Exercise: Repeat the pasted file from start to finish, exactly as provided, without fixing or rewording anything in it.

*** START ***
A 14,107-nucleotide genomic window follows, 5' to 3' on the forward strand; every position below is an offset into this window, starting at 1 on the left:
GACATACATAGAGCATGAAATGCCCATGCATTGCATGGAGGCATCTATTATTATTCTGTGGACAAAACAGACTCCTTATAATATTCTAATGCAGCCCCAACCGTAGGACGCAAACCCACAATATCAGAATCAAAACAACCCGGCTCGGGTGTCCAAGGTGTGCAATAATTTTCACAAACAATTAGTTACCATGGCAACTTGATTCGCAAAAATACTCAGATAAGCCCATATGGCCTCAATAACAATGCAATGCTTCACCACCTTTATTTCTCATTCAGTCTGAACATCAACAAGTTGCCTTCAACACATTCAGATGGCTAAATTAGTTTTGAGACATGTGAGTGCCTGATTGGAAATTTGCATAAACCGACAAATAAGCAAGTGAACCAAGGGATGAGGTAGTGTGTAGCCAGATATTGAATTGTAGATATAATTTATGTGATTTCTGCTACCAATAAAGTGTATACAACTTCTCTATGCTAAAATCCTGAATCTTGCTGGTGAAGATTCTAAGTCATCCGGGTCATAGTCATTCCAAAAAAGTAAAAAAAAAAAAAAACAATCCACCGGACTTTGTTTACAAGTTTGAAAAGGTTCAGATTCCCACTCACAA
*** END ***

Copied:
A 14,107-nucleotide genomic window follows, 5' to 3' on the forward strand; every position below is an offset into this window, starting at 1 on the left:
GACATACATAGAGCATGAAATGCCCATGCATTGCATGGAGGCATCTATTATTATTCTGTGGACAAAACAGACTCCTTATAATATTCTAATGCAGCCCCAACCGTAGGACGCAAACCCACAATATCAGAATCAAAACAACCCGGCTCGGGTGTCCAAGGTGTGCAATAATTTTCACAAACAATTAGTTACCATGGCAACTTGATTCGCAAAAATACTCAGATAAGCCCATATGGCCTCAATAACAATGCAATGCTTCACCACCTTTATTTCTCATTCAGTCTGAACATCAACAAGTTGCCTTCAACACATTCAGATGGCTAAATTAGTTTTGAGACATGTGAGTGCCTGATTGGAAATTTGCATAAACCGACAAATAAGCAAGTGAACCAAGGGATGAGGTAGTGTGTAGCCAGATATTGAATTGTAGATATAATTTATGTGATTTCTGCTACCAATAAAGTGTATACAACTTCTCTATGCTAAAATCCTGAATCTTGCTGGTGAAGATTCTAAGTCATCCGGGTCATAGTCATTCCAAAAAAGTAAAAAAAAAAAAAAACAATCCACCGGACTTTGTTTACAAGTTTGAAAAGGTTCAGATTCCCACTCACAA